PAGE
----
• Amy Muise

Part 1. Why Use Adobe Flash in the First Place?

Transitioning out of Adobe Flash

A two-part series


An animated horse stands in a barn with an animated women holding a bridle
Image from Stay Safe With Horses

For more than a decade, developers of multimedia products with sophisticated graphics and animation often chose Adobe Flash as their development platform. The same was true in our Learning Games Lab studio in the Department of Innovative Media Research & Extension. Over the years, we developed an extensive catalog of Flash-based interactive games and virtual labs.


The History of Flash


Beginning in the 1990s with the first graphical browser for the web, developers needed a convenient way to display animated content to users online. Using vector graphics in browser-based animations worked well for this. Vector graphics can scale infinitely, allowing developers to keep file sizes small even for complicated graphics – especially important in the early days of the internet, when slow connection speeds were nearly universal. In 1996, the company Macromedia acquired a vector graphics tool called FutureSplash, and Macromedia Flash 1.0 was born. To use content generated with this tool, users downloaded Macromedia Flash Player.


This early version of Flash quickly became ubiquitous for developing interactive and animated content on the web, including web games. Developers expanded their use of the tool as new features were introduced over time, such as ActionScript in 2000. Adobe bought Macromedia in 2005. By this time, Flash was widely used on many types of web pages, including for watching streaming video. Hackers began to target it, and vulnerabilities were also leveraged by state-sponsored entities targeting journalists, human rights groups, and others. Interactive media developers realized that Flash created security vulnerabilities, but without a meaningful replacement, they kept using it. However, by 2007, when Apple decided not to support Flash on the iPhone, developers accepted that its days were numbered.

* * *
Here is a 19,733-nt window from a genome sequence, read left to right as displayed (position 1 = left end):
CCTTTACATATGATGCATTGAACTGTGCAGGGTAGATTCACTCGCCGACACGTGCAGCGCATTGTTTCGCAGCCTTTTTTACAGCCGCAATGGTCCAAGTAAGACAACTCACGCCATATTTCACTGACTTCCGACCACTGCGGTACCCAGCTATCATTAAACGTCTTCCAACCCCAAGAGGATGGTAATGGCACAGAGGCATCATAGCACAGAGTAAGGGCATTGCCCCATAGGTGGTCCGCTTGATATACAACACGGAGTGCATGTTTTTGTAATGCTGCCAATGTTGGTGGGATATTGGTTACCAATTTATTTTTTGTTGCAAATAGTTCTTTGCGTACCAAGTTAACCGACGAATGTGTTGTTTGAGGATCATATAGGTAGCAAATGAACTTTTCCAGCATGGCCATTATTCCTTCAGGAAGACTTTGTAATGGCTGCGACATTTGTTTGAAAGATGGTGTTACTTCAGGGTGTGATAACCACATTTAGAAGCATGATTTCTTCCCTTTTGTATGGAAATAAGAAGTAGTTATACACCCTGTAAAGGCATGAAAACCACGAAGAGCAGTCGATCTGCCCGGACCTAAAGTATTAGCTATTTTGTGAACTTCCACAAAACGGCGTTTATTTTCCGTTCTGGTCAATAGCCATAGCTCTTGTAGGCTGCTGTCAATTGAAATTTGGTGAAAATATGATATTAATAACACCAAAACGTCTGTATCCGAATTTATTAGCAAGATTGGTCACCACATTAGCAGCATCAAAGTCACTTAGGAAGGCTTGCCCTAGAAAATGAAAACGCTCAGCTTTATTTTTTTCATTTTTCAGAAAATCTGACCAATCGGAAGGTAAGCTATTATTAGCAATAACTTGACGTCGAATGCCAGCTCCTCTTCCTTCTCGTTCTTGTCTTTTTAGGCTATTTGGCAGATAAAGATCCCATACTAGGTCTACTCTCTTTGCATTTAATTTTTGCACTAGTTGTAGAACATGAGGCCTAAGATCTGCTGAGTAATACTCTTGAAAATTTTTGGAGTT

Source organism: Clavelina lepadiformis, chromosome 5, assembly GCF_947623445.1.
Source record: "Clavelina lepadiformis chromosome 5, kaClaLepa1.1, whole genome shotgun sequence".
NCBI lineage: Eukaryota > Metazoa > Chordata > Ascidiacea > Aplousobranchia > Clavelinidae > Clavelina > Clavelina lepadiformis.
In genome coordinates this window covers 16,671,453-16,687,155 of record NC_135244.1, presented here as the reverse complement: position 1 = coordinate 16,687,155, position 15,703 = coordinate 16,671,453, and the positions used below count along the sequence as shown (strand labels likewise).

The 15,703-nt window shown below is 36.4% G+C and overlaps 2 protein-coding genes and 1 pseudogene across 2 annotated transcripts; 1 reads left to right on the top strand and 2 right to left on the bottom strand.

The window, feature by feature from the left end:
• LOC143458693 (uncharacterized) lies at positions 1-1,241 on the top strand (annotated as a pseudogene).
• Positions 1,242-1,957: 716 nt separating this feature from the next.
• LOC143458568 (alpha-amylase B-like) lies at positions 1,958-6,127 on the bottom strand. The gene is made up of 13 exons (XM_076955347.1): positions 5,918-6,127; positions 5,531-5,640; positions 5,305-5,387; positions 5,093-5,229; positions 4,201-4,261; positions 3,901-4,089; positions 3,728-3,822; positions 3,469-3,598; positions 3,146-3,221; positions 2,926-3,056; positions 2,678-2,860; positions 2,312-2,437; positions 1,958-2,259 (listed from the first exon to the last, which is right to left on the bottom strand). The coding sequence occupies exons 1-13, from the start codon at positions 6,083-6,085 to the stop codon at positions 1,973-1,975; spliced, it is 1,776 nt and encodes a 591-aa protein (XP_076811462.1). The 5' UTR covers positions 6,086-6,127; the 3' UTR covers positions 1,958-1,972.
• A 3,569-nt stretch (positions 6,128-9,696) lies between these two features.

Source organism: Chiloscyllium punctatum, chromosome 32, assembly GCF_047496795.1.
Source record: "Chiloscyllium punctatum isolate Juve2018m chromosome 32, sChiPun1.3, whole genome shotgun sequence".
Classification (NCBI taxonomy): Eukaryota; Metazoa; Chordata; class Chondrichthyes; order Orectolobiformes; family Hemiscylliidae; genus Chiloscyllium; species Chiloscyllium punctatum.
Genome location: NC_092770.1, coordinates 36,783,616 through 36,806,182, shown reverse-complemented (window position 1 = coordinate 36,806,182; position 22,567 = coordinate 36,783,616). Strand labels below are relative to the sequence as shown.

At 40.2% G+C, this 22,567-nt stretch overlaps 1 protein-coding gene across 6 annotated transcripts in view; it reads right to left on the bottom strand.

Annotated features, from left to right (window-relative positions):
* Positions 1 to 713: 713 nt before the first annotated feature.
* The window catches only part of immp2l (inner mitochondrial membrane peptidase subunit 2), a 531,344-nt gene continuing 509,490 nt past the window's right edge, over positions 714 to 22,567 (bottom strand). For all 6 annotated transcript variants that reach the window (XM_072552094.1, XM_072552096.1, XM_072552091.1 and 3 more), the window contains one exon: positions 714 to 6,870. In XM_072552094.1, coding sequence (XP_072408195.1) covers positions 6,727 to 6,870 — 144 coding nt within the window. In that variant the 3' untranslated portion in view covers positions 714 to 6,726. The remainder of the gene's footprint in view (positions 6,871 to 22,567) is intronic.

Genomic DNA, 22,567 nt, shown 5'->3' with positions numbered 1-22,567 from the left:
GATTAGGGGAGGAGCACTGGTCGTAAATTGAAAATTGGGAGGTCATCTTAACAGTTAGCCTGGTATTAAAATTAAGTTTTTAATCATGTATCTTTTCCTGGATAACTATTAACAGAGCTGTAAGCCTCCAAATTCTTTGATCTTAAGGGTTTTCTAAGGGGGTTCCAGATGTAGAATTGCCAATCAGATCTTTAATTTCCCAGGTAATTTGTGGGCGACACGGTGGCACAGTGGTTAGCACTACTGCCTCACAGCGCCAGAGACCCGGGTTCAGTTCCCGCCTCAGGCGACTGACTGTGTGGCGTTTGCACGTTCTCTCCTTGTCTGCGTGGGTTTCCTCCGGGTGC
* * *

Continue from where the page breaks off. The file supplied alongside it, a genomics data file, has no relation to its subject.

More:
In our studio, we chose to begin developing separately for mobile and web, with some educational products designed and implemented as mobile apps while other products were created to be used on the web only. This was part of a general move in the tech industry toward creating separate mobile app versions of services and games rather than expecting people to access them via web browsers.


Security issues with Adobe Flash proliferated, to the extent that other companies tried to enact their own security measures (such as Google bundling Flash Player with Chrome to isolate it). Beginning in 2009, Flash was less often used for streaming video, since the <video> tag in HTML5 allowed streaming video to run without a plugin. Javascript, CSS and WebGL allowed developers to draw, animate and build games in HTML5 using Scaleable Vector Graphics (an XML-based vector image format). By 2017, Adobe realized the writing was on the wall. They announced their intentions of retiring Flash by 2020.


As described by online magazine The Verge:

“Flash enjoyed huge cultural relevance and looms large in web history, which might be why its funeral procession has lasted for years.”

There are many reasons why developers and users held on so tightly to the final years of Flash. Flash’s ease of use allowed large amounts of animation to be made quickly and efficiently and integrated into game development on the same platform. Vector graphics allowed infinite zooming, while keeping file sizes small. Artists and animators benefitted creatively from the web culture of individual artist sites showcasing Flash animations.


Finally, there just weren’t powerful options for programming interactive tools. Because Flash was the norm for 2D interactive programs, game development software prioritized 3D environmental design, and the HTML programming options were not yet robust enough to enable the higher levels of interactivity that many Flash games required. As long as it took for Flash to fizzle out, the programming options needed more time to provide realistic alternatives.